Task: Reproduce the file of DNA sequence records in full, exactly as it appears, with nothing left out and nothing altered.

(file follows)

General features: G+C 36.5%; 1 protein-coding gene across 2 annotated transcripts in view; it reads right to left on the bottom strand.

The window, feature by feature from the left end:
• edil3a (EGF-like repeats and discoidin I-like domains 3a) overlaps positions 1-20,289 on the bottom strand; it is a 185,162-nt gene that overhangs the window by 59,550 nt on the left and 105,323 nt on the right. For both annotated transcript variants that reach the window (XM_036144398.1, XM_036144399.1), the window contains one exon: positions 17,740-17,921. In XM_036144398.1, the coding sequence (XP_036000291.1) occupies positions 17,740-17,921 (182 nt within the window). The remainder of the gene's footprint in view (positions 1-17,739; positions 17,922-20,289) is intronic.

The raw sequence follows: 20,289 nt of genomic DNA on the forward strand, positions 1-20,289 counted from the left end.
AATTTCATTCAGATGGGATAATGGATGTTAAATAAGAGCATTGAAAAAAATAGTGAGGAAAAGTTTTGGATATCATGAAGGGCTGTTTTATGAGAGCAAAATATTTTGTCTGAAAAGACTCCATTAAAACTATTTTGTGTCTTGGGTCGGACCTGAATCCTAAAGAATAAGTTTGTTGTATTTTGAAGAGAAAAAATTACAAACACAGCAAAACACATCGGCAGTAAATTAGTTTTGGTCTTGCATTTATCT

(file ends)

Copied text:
General features: G+C 36.5%; 1 protein-coding gene across 2 annotated transcripts in view; it reads right to left on the bottom strand.

The window, feature by feature from the left end:
• edil3a (EGF-like repeats and discoidin I-like domains 3a) overlaps positions 1-20,289 on the bottom strand; it is a 185,162-nt gene that overhangs the window by 59,550 nt on the left and 105,323 nt on the right. For both annotated transcript variants that reach the window (XM_036144398.1, XM_036144399.1), the window contains one exon: positions 17,740-17,921. In XM_036144398.1, the coding sequence (XP_036000291.1) occupies positions 17,740-17,921 (182 nt within the window). The remainder of the gene's footprint in view (positions 1-17,739; positions 17,922-20,289) is intronic.

The raw sequence follows: 20,289 nt of genomic DNA on the forward strand, positions 1-20,289 counted from the left end.
AATTTCATTCAGATGGGATAATGGATGTTAAATAAGAGCATTGAAAAAAATAGTGAGGAAAAGTTTTGGATATCATGAAGGGCTGTTTTATGAGAGCAAAATATTTTGTCTGAAAAGACTCCATTAAAACTATTTTGTGTCTTGGGTCGGACCTGAATCCTAAAGAATAAGTTTGTTGTATTTTGAAGAGAAAAAATTACAAACACAGCAAAACACATCGGCAGTAAATTAGTTTTGGTCTTGCATTTATCT